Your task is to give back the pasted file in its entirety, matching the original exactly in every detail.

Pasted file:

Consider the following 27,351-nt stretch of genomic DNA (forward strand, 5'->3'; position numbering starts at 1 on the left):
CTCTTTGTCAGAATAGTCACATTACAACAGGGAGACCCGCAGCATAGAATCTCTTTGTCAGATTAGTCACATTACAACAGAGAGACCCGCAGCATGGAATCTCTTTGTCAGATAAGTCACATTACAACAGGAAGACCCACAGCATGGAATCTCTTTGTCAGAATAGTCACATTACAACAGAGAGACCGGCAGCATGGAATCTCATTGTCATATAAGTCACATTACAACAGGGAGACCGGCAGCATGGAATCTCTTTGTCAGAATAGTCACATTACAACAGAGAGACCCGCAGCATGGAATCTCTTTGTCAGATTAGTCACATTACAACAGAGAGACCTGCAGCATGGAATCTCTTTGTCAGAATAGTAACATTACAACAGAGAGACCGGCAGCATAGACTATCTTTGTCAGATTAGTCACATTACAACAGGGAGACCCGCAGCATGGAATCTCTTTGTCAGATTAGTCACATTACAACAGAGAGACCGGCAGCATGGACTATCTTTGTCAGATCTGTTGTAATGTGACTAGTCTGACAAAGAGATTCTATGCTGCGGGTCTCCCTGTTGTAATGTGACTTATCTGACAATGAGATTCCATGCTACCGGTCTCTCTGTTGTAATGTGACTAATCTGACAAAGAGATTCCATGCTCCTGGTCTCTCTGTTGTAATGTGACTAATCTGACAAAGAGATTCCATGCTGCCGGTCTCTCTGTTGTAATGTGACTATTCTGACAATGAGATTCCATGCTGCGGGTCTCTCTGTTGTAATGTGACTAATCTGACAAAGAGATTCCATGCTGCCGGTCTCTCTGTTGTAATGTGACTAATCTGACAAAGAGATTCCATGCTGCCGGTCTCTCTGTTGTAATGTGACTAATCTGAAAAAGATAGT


Consider the following 27,351-nt stretch of genomic DNA (forward strand, 5'->3'; position numbering starts at 1 on the left):
CTCTTTGTCAGAATAGTCACATTACAACAGGGAGACCCGCAGCATAGAATCTCTTTGTCAGATTAGTCACATTACAACAGAGAGACCCGCAGCATGGAATCTCTTTGTCAGATAAGTCACATTACAACAGGAAGACCCACAGCATGGAATCTCTTTGTCAGAATAGTCACATTACAACAGAGAGACCGGCAGCATGGAATCTCATTGTCATATAAGTCACATTACAACAGGGAGACCGGCAGCATGGAATCTCTTTGTCAGAATAGTCACATTACAACAGAGAGACCCGCAGCATGGAATCTCTTTGTCAGATTAGTCACATTACAACAGAGAGACCTGCAGCATGGAATCTCTTTGTCAGAATAGTAACATTACAACAGAGAGACCGGCAGCATAGACTATCTTTGTCAGATTAGTCACATTACAACAGGGAGACCCGCAGCATGGAATCTCTTTGTCAGATTAGTCACATTACAACAGAGAGACCGGCAGCATGGACTATCTTTGTCAGATCTGTTGTAATGTGACTAGTCTGACAAAGAGATTCTATGCTGCGGGTCTCCCTGTTGTAATGTGACTTATCTGACAATGAGATTCCATGCTACCGGTCTCTCTGTTGTAATGTGACTAATCTGACAAAGAGATTCCATGCTCCTGGTCTCTCTGTTGTAATGTGACTAATCTGACAAAGAGATTCCATGCTGCCGGTCTCTCTGTTGTAATGTGACTATTCTGACAATGAGATTCCATGCTGCGGGTCTCTCTGTTGTAATGTGACTAATCTGACAAAGAGATTCCATGCTGCCGGTCTCTCTGTTGTAATGTGACTAATCTGACAAAGAGATTCCATGCTGCCGGTCTCTCTGTTGTAATGTGACTAATCTGAAAAAGATAGT